All the while, the indictment shows that Mr. Meadows was sharing lighthearted remarks about claims of widespread voter fraud. In an exchange of texts, Mr. Meadows told the White House lawyer Eric Herschmann that his son had been unable to find more than “12 obituaries and 6 other possibles” (dead Biden voters). Referring to Mr. Giuliani, Mr. Herschmann replied sarcastically: “That sounds more like it. Maybe he can help Rudy find the other 10k?” Mr. Meadows responded: “LOL.”
Mr. Meadows’s testimony this week that his actions were just part of his duties as White House chief of staff is a total misrepresentation of the position. In fact, an empowered chief can reel in a president when he’s headed toward the cliff — even a powerful, charismatic president like Ronald Reagan. One day in 1983, James A. Baker III, Mr. Reagan’s quintessential chief, got word that the president, enraged by a damaging leak, had ordered everyone who’d attended a national security meeting to undergo a lie-detector test. Mr. Baker barged into the Oval Office. “Mr. President,” he said, “this would be a terrible thing in my view for your administration. You can’t strap up to a polygraph the vice president of the United States. He was elected. He’s a constitutional officer.” Mr. Reagan’s secretary of state, George Shultz, who was dining with the president, chimed in, saying he’d take a polygraph but would then resign. Mr. Reagan rescinded the order that same day.
Why did Mr. Meadows squander his career, his reputation and possibly his liberty by casting his lot with Mr. Trump? He once seemed an unlikely casualty of Mr. Trump’s wrecking ball — he was a savvy politician who knew his way around the corridors of power. In fairness to Mr. Meadows, three of his predecessors also failed as Mr. Trump’s chief. “Anyone who goes into the orbit of the former president is virtually doomed,” said Jack Watson, Jimmy Carter’s former chief of staff. “Because saying no to Trump is like spitting into a raging headwind. It was not just Mission Impossible; it was Mission Self-Destruction. I don’t know why he chose to do it.”
In their motion to remove the Fulton County case to federal court, the lawyers for Mr. Meadows addressed Mr. Trump’s now infamous Jan. 2, 2021, call with Georgia’s secretary of state, Brad Raffensperger — during which Mr. Meadows rode shotgun as the president cut to the chase: “All I want to do is this. I just want to find 11,780 votes ….” Addressing Mr. Meadows’s role, his lawyers wrote: “One would expect a Chief of Staff to the President of the United States to do these sorts of things.”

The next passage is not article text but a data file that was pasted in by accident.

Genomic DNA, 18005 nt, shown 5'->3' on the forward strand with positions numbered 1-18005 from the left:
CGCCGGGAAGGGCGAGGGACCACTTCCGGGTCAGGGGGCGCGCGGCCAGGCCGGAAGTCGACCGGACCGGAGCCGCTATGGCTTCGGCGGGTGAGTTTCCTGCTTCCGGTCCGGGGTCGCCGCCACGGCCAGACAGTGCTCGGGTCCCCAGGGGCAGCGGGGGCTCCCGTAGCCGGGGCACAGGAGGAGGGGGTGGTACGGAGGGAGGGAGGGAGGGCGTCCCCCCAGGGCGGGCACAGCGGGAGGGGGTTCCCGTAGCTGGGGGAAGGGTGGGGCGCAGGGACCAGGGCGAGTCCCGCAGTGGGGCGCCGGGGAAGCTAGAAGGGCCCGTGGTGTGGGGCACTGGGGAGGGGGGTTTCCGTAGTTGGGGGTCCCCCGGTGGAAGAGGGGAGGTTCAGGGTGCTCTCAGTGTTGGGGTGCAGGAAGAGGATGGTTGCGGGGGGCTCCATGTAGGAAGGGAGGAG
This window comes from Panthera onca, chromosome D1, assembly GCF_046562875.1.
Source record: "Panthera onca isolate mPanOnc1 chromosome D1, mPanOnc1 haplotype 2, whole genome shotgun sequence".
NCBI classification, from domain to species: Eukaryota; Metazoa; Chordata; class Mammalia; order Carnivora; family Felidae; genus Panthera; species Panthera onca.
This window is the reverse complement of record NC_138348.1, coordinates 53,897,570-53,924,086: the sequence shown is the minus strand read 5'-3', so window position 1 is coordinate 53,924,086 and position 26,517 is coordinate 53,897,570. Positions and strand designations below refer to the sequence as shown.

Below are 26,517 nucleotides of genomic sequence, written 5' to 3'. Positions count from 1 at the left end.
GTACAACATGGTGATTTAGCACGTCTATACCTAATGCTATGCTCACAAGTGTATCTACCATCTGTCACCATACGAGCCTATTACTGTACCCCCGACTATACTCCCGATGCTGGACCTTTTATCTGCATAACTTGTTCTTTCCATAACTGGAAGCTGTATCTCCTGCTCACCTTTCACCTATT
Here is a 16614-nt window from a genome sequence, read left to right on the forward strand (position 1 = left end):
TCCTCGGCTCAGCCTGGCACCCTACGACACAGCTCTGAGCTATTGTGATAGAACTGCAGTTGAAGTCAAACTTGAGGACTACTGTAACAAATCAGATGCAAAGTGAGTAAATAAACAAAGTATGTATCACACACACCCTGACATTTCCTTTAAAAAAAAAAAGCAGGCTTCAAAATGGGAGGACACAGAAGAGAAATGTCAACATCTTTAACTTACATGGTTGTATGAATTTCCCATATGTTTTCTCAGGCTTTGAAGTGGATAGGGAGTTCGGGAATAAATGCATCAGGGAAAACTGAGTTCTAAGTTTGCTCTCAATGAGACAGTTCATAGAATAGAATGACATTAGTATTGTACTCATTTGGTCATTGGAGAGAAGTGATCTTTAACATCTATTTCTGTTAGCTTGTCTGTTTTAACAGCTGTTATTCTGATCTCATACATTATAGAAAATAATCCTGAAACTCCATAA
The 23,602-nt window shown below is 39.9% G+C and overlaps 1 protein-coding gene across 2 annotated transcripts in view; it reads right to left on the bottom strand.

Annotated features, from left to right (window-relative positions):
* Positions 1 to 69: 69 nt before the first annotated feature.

Actually, any competent White House chief of staff would have thrown his body in front of that call. Any chief worth his salt would have said: “Mr. President, we’re not going to do that. And if you insist, you’re going to make that call yourself. And when you’re through, you’ll find my resignation letter on your desk.”
Mr. Meadows failed as Mr. Trump’s chief because he was unable to check the president’s worst impulses. But the bigger problem for our country is that his failure is a template for the inevitable disasters in a potential second Trump administration.
Mr. Trump’s final days as president could be a preview. He ran the White House his way — right off the rails. He fired his defense secretary, Mark Esper, replacing him with his counterterrorism chief, Chris Miller, and tried but failed to install lackeys in other positions of power: an environmental lawyer, Jeffrey Clark, as attorney general and a partisan apparatchik, Kash Patel, as deputy C.I.A. director.
Mr. Trump has already signaled that in a second term, his department heads and cabinet officers would be expected to blindly obey orders. His director of national intelligence would tell him only what he wants to hear, and his attorney general would prosecute Mr. Trump’s political foes.
For Mr. Meadows, his place in history is secure as a primary enabler of a president who tried to overthrow democracy. But his example should serve as a warning of what will happen if Mr. Trump regains the White House. All guardrails will be gone.